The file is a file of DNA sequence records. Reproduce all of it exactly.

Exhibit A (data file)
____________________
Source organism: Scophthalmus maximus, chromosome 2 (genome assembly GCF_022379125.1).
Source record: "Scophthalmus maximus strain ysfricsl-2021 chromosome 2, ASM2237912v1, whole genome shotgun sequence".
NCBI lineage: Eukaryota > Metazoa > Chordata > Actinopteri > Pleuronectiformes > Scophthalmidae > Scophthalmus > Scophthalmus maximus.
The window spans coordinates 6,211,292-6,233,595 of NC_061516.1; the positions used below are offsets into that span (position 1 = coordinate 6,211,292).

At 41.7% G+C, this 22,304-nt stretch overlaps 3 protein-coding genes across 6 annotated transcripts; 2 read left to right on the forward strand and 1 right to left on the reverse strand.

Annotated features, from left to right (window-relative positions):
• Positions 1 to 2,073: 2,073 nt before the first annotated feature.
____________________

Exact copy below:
Source organism: Scophthalmus maximus, chromosome 2 (genome assembly GCF_022379125.1).
Source record: "Scophthalmus maximus strain ysfricsl-2021 chromosome 2, ASM2237912v1, whole genome shotgun sequence".
NCBI lineage: Eukaryota > Metazoa > Chordata > Actinopteri > Pleuronectiformes > Scophthalmidae > Scophthalmus > Scophthalmus maximus.
The window spans coordinates 6,211,292-6,233,595 of NC_061516.1; the positions used below are offsets into that span (position 1 = coordinate 6,211,292).

At 41.7% G+C, this 22,304-nt stretch overlaps 3 protein-coding genes across 6 annotated transcripts; 2 read left to right on the forward strand and 1 right to left on the reverse strand.

Annotated features, from left to right (window-relative positions):
• Positions 1 to 2,073: 2,073 nt before the first annotated feature.